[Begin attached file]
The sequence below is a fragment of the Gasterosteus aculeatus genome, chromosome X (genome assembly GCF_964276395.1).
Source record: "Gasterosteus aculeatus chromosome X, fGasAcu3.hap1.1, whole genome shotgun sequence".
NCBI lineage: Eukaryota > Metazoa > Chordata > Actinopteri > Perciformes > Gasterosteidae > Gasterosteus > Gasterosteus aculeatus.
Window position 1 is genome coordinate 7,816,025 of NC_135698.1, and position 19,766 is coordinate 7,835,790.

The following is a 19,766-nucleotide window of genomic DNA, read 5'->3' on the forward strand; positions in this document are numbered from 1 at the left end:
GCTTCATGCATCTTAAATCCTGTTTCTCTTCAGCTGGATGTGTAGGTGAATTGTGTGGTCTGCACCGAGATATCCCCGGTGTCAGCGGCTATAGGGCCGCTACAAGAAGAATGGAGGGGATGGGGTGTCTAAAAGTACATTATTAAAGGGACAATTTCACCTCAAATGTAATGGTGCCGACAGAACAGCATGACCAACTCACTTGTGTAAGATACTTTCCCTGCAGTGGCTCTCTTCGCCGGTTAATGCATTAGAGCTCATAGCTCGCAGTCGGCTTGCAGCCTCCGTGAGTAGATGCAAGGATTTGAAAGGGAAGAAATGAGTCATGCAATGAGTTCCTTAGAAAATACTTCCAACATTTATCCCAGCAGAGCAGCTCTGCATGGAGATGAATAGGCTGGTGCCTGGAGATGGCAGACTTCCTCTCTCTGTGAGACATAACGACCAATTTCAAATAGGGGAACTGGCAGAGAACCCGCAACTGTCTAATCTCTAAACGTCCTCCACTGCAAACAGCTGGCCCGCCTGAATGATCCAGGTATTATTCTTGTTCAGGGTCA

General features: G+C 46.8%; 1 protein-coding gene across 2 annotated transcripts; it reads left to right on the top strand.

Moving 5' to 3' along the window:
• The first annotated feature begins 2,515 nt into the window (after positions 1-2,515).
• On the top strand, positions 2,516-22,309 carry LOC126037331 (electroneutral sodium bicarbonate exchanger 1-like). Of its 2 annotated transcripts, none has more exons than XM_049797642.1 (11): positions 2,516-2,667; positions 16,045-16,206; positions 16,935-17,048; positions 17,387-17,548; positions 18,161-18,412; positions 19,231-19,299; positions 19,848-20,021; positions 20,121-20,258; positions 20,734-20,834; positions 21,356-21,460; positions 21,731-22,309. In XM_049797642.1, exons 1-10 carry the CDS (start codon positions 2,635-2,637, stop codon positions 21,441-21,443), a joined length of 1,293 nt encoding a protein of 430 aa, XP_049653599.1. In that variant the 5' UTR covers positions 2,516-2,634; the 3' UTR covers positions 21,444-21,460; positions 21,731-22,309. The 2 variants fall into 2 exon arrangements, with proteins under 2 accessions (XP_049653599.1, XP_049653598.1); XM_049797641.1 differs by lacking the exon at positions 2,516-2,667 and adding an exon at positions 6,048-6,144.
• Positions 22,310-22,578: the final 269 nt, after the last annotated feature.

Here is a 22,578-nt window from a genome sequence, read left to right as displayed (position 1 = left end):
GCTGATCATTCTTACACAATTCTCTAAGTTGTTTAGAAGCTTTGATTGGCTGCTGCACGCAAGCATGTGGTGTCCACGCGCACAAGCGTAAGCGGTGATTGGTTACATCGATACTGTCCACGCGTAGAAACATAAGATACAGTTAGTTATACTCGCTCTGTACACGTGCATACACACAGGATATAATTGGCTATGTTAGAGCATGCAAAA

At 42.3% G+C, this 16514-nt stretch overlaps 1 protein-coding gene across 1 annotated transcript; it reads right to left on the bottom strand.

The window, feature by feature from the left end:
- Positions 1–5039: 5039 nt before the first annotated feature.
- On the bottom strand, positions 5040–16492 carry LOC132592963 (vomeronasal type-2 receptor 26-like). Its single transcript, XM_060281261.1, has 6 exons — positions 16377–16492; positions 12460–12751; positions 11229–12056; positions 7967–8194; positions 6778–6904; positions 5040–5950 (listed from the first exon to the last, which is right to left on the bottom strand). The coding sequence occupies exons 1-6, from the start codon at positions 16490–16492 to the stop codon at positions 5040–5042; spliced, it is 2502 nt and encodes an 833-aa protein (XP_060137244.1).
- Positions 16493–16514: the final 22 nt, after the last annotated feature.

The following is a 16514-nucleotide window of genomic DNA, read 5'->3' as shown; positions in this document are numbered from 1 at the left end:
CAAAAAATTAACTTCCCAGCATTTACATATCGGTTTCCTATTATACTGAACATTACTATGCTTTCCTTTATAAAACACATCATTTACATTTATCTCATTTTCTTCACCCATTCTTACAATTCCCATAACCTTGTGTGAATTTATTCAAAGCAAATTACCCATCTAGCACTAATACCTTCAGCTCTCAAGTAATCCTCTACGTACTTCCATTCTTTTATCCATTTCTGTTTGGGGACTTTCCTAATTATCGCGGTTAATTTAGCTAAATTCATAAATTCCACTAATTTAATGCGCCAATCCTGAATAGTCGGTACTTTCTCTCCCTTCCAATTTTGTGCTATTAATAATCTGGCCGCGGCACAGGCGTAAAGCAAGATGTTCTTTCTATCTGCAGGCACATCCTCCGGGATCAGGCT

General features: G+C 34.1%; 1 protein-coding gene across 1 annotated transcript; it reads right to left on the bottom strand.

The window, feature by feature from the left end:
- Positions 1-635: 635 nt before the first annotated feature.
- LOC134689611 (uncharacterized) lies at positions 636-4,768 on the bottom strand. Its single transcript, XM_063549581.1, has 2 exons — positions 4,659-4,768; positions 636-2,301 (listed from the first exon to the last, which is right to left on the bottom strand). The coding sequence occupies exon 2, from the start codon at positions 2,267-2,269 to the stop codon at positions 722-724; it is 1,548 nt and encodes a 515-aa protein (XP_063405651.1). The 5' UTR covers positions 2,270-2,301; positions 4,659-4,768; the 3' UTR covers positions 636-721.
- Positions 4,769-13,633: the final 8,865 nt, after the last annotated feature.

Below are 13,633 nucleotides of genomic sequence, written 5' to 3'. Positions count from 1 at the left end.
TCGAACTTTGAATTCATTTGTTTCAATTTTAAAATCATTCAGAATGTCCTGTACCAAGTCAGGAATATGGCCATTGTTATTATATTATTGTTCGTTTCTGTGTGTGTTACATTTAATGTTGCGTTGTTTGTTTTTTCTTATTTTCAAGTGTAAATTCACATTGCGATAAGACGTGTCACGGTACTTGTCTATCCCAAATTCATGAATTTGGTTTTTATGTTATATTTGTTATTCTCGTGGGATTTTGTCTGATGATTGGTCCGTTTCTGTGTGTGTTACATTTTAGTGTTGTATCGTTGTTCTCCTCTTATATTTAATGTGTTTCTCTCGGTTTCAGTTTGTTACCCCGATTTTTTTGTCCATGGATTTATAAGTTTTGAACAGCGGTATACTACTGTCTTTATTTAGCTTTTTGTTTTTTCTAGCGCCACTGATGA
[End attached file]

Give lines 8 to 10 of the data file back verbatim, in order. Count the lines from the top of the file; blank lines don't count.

Moving 5' to 3' along the window:
• The first annotated feature begins 2,515 nt into the window (after positions 1-2,515).
• On the top strand, positions 2,516-22,309 carry LOC126037331 (electroneutral sodium bicarbonate exchanger 1-like). Of its 2 annotated transcripts, none has more exons than XM_049797642.1 (11): positions 2,516-2,667; positions 16,045-16,206; positions 16,935-17,048; positions 17,387-17,548; positions 18,161-18,412; positions 19,231-19,299; positions 19,848-20,021; positions 20,121-20,258; positions 20,734-20,834; positions 21,356-21,460; positions 21,731-22,309. In XM_049797642.1, exons 1-10 carry the CDS (start codon positions 2,635-2,637, stop codon positions 21,441-21,443), a joined length of 1,293 nt encoding a protein of 430 aa, XP_049653599.1. In that variant the 5' UTR covers positions 2,516-2,634; the 3' UTR covers positions 21,444-21,460; positions 21,731-22,309. The 2 variants fall into 2 exon arrangements, with proteins under 2 accessions (XP_049653599.1, XP_049653598.1); XM_049797641.1 differs by lacking the exon at positions 2,516-2,667 and adding an exon at positions 6,048-6,144.